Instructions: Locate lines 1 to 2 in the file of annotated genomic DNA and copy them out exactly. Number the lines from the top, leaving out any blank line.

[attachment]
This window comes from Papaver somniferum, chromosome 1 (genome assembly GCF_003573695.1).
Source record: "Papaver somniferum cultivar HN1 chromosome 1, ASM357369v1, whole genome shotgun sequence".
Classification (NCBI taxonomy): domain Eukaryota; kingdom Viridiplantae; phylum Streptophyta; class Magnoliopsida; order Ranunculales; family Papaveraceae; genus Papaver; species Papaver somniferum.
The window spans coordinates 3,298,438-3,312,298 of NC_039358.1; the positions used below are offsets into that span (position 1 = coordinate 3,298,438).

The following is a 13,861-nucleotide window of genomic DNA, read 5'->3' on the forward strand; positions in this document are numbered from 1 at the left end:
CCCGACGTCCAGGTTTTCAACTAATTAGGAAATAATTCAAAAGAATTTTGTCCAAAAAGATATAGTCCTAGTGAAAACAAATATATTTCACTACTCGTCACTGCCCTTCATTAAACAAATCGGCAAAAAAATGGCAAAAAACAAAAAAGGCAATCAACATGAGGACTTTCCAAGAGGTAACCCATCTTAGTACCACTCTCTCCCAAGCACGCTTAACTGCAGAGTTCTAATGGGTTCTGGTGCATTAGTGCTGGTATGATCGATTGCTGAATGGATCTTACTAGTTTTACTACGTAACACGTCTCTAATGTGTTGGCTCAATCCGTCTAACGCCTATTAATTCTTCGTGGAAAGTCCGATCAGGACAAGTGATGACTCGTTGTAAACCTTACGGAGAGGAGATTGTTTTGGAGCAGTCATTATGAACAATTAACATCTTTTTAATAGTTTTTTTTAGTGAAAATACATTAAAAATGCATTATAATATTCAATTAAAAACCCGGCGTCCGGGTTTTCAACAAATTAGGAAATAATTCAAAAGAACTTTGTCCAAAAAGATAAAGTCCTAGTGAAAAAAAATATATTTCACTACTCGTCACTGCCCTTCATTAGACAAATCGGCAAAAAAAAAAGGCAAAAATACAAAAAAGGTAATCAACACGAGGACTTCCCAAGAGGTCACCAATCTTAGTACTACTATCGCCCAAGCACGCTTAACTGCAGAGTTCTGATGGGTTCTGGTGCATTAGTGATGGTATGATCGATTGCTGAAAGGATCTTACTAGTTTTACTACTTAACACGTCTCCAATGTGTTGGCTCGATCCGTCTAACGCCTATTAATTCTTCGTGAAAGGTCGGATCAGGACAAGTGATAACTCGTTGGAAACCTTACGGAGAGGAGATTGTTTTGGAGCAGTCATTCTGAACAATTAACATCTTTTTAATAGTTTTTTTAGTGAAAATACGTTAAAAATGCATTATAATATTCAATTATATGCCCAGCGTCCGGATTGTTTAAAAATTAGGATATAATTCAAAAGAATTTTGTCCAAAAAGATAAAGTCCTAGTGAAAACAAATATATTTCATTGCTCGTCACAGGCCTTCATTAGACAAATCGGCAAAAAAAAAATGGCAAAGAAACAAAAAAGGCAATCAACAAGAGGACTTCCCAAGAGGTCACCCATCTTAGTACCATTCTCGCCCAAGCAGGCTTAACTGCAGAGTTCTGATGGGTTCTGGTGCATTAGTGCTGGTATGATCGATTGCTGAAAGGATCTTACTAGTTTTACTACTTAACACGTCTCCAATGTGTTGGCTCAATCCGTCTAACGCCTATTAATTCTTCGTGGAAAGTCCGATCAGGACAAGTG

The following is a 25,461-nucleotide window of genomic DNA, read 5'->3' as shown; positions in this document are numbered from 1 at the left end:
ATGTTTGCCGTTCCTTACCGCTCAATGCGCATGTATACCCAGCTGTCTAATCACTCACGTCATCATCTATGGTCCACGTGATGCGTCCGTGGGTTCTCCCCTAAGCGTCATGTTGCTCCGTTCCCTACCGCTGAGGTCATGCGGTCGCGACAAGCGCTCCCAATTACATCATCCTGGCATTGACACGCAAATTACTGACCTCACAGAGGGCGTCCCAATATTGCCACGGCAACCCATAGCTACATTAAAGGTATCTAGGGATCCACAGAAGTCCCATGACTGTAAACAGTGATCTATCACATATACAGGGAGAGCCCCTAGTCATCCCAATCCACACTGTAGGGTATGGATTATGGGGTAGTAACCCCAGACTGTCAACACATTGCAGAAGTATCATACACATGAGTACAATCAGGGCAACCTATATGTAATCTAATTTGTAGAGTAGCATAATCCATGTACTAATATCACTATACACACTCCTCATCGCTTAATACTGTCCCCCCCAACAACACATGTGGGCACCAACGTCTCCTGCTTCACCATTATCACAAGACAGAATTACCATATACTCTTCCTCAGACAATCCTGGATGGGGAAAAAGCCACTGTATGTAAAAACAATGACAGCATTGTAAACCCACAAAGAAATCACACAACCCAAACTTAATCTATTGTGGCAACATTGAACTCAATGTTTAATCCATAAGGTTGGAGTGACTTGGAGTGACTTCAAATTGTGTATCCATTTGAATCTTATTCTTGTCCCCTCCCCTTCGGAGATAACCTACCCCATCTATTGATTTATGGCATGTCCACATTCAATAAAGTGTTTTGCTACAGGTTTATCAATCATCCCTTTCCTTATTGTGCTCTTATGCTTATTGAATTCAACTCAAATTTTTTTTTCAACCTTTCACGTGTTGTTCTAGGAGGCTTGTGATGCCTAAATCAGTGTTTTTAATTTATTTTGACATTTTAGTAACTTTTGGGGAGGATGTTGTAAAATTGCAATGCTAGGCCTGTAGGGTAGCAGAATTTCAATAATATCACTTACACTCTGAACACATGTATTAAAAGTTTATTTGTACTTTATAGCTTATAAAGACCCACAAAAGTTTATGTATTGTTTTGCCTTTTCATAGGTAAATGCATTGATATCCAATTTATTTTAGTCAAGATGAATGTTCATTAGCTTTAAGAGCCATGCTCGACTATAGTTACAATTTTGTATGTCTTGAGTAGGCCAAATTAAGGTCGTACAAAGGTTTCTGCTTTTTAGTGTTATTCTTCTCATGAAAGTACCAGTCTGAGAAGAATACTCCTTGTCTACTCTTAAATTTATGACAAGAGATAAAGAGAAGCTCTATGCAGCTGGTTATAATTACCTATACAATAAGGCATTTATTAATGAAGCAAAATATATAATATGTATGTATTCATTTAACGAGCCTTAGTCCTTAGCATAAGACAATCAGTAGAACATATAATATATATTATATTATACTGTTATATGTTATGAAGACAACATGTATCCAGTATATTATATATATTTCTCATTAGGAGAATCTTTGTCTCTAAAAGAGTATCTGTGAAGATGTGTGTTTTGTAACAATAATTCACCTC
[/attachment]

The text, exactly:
This window comes from Papaver somniferum, chromosome 1 (genome assembly GCF_003573695.1).
Source record: "Papaver somniferum cultivar HN1 chromosome 1, ASM357369v1, whole genome shotgun sequence".